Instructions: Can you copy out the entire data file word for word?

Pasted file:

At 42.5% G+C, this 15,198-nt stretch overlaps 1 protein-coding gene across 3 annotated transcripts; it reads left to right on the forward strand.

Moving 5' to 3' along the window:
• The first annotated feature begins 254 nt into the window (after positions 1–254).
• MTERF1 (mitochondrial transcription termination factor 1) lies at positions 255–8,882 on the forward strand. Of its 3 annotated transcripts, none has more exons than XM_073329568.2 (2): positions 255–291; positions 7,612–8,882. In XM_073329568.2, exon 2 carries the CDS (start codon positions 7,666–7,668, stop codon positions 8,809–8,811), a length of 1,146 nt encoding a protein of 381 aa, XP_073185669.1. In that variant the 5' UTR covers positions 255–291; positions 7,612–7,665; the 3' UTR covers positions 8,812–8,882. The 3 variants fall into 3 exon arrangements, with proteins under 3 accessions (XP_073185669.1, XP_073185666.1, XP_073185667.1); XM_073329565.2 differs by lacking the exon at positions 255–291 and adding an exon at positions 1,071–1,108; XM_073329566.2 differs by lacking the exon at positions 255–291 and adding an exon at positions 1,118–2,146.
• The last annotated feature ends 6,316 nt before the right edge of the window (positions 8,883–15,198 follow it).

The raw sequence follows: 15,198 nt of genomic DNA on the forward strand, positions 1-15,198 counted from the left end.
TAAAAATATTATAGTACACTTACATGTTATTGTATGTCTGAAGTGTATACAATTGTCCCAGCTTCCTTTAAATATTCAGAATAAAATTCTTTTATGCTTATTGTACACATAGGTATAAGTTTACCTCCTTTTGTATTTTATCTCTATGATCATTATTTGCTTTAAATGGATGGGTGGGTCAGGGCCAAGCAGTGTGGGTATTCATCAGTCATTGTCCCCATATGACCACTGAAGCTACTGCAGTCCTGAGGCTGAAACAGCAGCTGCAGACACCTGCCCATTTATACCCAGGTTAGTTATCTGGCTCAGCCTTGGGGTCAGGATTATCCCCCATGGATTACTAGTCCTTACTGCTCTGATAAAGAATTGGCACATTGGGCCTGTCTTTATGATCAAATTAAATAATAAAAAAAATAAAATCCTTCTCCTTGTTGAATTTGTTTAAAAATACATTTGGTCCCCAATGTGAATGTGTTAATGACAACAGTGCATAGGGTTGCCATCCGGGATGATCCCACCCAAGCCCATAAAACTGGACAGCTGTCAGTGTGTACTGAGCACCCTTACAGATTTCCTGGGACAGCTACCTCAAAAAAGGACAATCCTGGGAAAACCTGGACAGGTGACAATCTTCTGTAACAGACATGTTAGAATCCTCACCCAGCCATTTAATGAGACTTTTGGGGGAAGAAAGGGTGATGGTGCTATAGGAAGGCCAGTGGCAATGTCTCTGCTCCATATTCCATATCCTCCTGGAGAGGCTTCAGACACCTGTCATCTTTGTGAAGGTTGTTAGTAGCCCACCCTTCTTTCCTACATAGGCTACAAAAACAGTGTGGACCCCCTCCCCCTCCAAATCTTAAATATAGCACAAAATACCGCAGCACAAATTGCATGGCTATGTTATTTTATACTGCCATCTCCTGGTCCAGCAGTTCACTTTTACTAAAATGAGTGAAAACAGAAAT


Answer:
At 42.5% G+C, this 15,198-nt stretch overlaps 1 protein-coding gene across 3 annotated transcripts; it reads left to right on the forward strand.

Moving 5' to 3' along the window:
• The first annotated feature begins 254 nt into the window (after positions 1–254).
• MTERF1 (mitochondrial transcription termination factor 1) lies at positions 255–8,882 on the forward strand. Of its 3 annotated transcripts, none has more exons than XM_073329568.2 (2): positions 255–291; positions 7,612–8,882. In XM_073329568.2, exon 2 carries the CDS (start codon positions 7,666–7,668, stop codon positions 8,809–8,811), a length of 1,146 nt encoding a protein of 381 aa, XP_073185669.1. In that variant the 5' UTR covers positions 255–291; positions 7,612–7,665; the 3' UTR covers positions 8,812–8,882. The 3 variants fall into 3 exon arrangements, with proteins under 3 accessions (XP_073185669.1, XP_073185666.1, XP_073185667.1); XM_073329565.2 differs by lacking the exon at positions 255–291 and adding an exon at positions 1,071–1,108; XM_073329566.2 differs by lacking the exon at positions 255–291 and adding an exon at positions 1,118–2,146.
• The last annotated feature ends 6,316 nt before the right edge of the window (positions 8,883–15,198 follow it).

The raw sequence follows: 15,198 nt of genomic DNA on the forward strand, positions 1-15,198 counted from the left end.
TAAAAATATTATAGTACACTTACATGTTATTGTATGTCTGAAGTGTATACAATTGTCCCAGCTTCCTTTAAATATTCAGAATAAAATTCTTTTATGCTTATTGTACACATAGGTATAAGTTTACCTCCTTTTGTATTTTATCTCTATGATCATTATTTGCTTTAAATGGATGGGTGGGTCAGGGCCAAGCAGTGTGGGTATTCATCAGTCATTGTCCCCATATGACCACTGAAGCTACTGCAGTCCTGAGGCTGAAACAGCAGCTGCAGACACCTGCCCATTTATACCCAGGTTAGTTATCTGGCTCAGCCTTGGGGTCAGGATTATCCCCCATGGATTACTAGTCCTTACTGCTCTGATAAAGAATTGGCACATTGGGCCTGTCTTTATGATCAAATTAAATAATAAAAAAAATAAAATCCTTCTCCTTGTTGAATTTGTTTAAAAATACATTTGGTCCCCAATGTGAATGTGTTAATGACAACAGTGCATAGGGTTGCCATCCGGGATGATCCCACCCAAGCCCATAAAACTGGACAGCTGTCAGTGTGTACTGAGCACCCTTACAGATTTCCTGGGACAGCTACCTCAAAAAAGGACAATCCTGGGAAAACCTGGACAGGTGACAATCTTCTGTAACAGACATGTTAGAATCCTCACCCAGCCATTTAATGAGACTTTTGGGGGAAGAAAGGGTGATGGTGCTATAGGAAGGCCAGTGGCAATGTCTCTGCTCCATATTCCATATCCTCCTGGAGAGGCTTCAGACACCTGTCATCTTTGTGAAGGTTGTTAGTAGCCCACCCTTCTTTCCTACATAGGCTACAAAAACAGTGTGGACCCCCTCCCCCTCCAAATCTTAAATATAGCACAAAATACCGCAGCACAAATTGCATGGCTATGTTATTTTATACTGCCATCTCCTGGTCCAGCAGTTCACTTTTACTAAAATGAGTGAAAACAGAAAT